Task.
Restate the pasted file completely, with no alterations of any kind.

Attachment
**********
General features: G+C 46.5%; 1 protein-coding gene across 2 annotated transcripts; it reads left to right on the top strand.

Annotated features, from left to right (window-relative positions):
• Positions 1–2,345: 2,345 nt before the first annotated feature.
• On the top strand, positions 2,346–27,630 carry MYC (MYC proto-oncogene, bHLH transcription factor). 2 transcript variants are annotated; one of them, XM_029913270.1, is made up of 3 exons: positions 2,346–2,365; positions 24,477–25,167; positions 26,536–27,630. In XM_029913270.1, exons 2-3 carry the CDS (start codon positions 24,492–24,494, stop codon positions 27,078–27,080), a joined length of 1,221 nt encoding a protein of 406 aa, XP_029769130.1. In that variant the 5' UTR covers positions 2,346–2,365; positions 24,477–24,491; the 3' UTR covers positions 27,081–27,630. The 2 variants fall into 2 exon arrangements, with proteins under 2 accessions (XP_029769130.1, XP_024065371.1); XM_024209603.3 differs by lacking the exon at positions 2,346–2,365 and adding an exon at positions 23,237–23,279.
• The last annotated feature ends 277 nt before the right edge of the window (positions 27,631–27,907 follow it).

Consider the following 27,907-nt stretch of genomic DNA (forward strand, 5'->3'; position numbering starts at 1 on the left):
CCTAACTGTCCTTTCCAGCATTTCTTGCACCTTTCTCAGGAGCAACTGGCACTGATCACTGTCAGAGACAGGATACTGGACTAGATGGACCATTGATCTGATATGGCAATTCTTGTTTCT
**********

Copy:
General features: G+C 46.5%; 1 protein-coding gene across 2 annotated transcripts; it reads left to right on the top strand.

Annotated features, from left to right (window-relative positions):
• Positions 1–2,345: 2,345 nt before the first annotated feature.
• On the top strand, positions 2,346–27,630 carry MYC (MYC proto-oncogene, bHLH transcription factor). 2 transcript variants are annotated; one of them, XM_029913270.1, is made up of 3 exons: positions 2,346–2,365; positions 24,477–25,167; positions 26,536–27,630. In XM_029913270.1, exons 2-3 carry the CDS (start codon positions 24,492–24,494, stop codon positions 27,078–27,080), a joined length of 1,221 nt encoding a protein of 406 aa, XP_029769130.1. In that variant the 5' UTR covers positions 2,346–2,365; positions 24,477–24,491; the 3' UTR covers positions 27,081–27,630. The 2 variants fall into 2 exon arrangements, with proteins under 2 accessions (XP_029769130.1, XP_024065371.1); XM_024209603.3 differs by lacking the exon at positions 2,346–2,365 and adding an exon at positions 23,237–23,279.
• The last annotated feature ends 277 nt before the right edge of the window (positions 27,631–27,907 follow it).

Consider the following 27,907-nt stretch of genomic DNA (forward strand, 5'->3'; position numbering starts at 1 on the left):
CCTAACTGTCCTTTCCAGCATTTCTTGCACCTTTCTCAGGAGCAACTGGCACTGATCACTGTCAGAGACAGGATACTGGACTAGATGGACCATTGATCTGATATGGCAATTCTTGTTTCT